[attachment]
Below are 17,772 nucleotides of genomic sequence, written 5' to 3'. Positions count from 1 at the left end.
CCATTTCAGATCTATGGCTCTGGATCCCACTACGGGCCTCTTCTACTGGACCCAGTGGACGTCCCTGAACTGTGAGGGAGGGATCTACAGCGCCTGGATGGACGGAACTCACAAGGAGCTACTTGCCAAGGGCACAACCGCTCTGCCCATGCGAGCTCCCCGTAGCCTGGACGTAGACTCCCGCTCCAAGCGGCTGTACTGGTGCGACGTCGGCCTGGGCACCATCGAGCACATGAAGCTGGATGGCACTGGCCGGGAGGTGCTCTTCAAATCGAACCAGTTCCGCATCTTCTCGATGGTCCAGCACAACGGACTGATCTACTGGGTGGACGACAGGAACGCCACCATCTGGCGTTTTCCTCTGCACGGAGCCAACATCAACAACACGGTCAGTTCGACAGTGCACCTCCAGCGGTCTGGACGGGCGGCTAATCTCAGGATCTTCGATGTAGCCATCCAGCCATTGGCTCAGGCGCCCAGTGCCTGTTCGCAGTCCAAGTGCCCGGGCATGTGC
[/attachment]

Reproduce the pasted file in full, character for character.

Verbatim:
Below are 17,772 nucleotides of genomic sequence, written 5' to 3'. Positions count from 1 at the left end.
CCATTTCAGATCTATGGCTCTGGATCCCACTACGGGCCTCTTCTACTGGACCCAGTGGACGTCCCTGAACTGTGAGGGAGGGATCTACAGCGCCTGGATGGACGGAACTCACAAGGAGCTACTTGCCAAGGGCACAACCGCTCTGCCCATGCGAGCTCCCCGTAGCCTGGACGTAGACTCCCGCTCCAAGCGGCTGTACTGGTGCGACGTCGGCCTGGGCACCATCGAGCACATGAAGCTGGATGGCACTGGCCGGGAGGTGCTCTTCAAATCGAACCAGTTCCGCATCTTCTCGATGGTCCAGCACAACGGACTGATCTACTGGGTGGACGACAGGAACGCCACCATCTGGCGTTTTCCTCTGCACGGAGCCAACATCAACAACACGGTCAGTTCGACAGTGCACCTCCAGCGGTCTGGACGGGCGGCTAATCTCAGGATCTTCGATGTAGCCATCCAGCCATTGGCTCAGGCGCCCAGTGCCTGTTCGCAGTCCAAGTGCCCGGGCATGTGC